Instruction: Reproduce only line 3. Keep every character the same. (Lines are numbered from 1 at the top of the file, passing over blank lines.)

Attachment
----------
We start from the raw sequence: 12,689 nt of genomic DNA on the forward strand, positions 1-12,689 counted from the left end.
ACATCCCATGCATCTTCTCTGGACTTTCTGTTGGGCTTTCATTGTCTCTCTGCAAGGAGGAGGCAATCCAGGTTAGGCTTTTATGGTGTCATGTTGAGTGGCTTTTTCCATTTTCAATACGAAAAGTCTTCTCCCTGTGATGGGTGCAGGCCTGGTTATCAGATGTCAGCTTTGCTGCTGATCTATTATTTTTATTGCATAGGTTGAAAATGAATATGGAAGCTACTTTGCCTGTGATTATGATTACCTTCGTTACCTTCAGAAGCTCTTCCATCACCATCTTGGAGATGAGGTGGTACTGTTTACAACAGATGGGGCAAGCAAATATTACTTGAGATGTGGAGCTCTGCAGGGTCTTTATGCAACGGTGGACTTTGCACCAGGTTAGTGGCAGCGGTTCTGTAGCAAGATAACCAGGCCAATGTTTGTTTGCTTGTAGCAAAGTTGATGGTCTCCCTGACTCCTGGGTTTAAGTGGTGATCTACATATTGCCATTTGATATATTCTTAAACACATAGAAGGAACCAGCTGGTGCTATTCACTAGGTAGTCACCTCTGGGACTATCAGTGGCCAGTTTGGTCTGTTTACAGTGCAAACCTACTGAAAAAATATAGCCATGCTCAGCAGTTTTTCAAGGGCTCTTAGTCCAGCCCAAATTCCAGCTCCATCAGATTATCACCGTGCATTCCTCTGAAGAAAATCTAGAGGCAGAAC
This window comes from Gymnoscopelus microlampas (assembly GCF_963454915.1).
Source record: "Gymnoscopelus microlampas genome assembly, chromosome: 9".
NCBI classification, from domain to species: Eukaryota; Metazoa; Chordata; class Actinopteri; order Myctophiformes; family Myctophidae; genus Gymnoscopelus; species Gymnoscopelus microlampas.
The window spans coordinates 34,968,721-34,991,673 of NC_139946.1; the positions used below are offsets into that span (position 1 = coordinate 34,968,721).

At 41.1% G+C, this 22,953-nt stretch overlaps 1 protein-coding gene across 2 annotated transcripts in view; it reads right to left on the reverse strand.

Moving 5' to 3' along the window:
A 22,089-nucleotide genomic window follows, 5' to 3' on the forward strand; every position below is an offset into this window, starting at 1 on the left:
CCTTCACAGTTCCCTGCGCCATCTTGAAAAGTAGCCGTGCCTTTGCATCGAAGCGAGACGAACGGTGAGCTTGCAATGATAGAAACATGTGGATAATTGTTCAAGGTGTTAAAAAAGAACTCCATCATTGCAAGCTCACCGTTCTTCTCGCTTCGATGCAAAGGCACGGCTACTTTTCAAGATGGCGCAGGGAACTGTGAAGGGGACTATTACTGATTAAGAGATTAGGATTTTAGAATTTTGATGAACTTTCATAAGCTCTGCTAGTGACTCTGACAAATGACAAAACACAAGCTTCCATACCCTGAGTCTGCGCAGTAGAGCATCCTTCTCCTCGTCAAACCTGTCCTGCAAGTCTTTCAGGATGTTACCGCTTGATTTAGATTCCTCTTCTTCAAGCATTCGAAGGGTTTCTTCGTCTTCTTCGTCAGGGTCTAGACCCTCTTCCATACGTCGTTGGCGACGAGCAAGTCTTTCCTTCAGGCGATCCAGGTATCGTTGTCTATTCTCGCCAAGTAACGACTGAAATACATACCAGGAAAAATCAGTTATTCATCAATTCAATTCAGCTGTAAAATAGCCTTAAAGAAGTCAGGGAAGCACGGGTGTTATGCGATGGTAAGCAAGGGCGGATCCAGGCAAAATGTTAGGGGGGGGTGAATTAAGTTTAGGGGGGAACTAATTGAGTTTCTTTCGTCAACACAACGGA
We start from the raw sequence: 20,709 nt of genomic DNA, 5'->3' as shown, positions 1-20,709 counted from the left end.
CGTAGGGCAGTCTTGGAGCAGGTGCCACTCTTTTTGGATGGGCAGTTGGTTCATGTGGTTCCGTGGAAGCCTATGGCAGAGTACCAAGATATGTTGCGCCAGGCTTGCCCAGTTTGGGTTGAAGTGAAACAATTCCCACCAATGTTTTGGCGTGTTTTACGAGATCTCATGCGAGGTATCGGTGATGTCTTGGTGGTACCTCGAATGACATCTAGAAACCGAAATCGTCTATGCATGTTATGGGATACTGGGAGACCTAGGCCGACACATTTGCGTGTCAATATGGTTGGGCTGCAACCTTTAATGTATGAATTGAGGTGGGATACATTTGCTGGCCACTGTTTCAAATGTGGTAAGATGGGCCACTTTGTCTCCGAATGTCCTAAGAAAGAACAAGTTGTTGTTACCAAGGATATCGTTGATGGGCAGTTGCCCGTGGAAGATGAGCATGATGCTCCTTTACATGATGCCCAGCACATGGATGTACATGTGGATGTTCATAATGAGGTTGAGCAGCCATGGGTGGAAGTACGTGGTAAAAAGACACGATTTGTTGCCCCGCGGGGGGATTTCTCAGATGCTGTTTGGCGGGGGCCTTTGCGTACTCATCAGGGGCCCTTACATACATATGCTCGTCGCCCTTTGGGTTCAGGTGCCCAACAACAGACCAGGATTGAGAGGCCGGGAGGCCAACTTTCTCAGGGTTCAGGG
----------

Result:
This window comes from Gymnoscopelus microlampas (assembly GCF_963454915.1).